Thursday was not just Thanksgiving--it was the first day of Hanukkah.
Rabbi Moshe Liberow didn't let a vicious hate crime stop him from displaying a large menorah, just as he does ever year.
As many in the community celebrated the dual holiday, one local rabbi also reflected on the vandalism committed against him one year ago.
During Hanukkah in 2012, Rabbi Moshe Liberow was dealing with the aftermath of an awful hate crime.
"There was a very cowardly act of hate where we unfortunately had a swastika sprayed on the menorah over here."
The menorah was in Liberow's front yard, located in a neighborhood at the corner of Rockrimmon and Allegheny in Colorado Springs. Liberow belongs to a synagogue just down the road from his house called the Chabad Jewish Center. Each year they put the menorah up in a different spot in Colorado Springs to spread the hopeful message. Last year was the first time it was ever vandalized.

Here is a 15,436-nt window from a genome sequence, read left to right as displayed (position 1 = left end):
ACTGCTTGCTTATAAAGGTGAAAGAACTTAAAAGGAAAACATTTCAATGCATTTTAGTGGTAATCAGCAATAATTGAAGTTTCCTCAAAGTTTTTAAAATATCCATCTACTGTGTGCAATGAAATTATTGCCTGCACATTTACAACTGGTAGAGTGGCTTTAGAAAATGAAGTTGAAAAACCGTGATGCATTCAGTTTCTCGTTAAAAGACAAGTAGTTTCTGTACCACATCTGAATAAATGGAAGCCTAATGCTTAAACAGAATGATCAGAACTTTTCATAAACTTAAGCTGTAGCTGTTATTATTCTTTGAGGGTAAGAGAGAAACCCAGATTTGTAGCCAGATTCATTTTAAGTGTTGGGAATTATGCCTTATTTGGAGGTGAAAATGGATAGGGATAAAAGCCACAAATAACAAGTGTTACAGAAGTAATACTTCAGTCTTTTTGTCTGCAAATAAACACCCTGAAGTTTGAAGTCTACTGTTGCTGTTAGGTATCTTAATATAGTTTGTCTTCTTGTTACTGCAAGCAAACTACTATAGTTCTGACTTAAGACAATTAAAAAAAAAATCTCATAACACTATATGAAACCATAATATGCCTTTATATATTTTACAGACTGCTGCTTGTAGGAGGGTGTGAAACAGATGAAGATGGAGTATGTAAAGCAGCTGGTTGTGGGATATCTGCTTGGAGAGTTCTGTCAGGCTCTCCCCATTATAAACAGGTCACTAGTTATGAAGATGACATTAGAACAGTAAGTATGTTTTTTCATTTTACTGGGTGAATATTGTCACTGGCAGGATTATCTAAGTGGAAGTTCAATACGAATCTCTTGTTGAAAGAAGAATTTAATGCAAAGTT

It's something he hopes will never happen again--and didn't stop him from putting the menorah up again this Hanukkah.
"The message of right over might, the message of positivity overcoming darkness," Liberow said.
And there's a lot for the Liberows to feel good about on the first day of Hanukkah this year: support from the community, a kitchen full of food--and being able to celebrate an once in a lifetime confluence of two major holidays.
Thanksgiving and Hanukkah coming together is as rare an occurrence as you can get.
It likely won't happen again for another 79,000 years.
On Saturday, there will be a lighting of the menorah at 410 Allegheny. It starts at 7 p.m., and will be open to the public.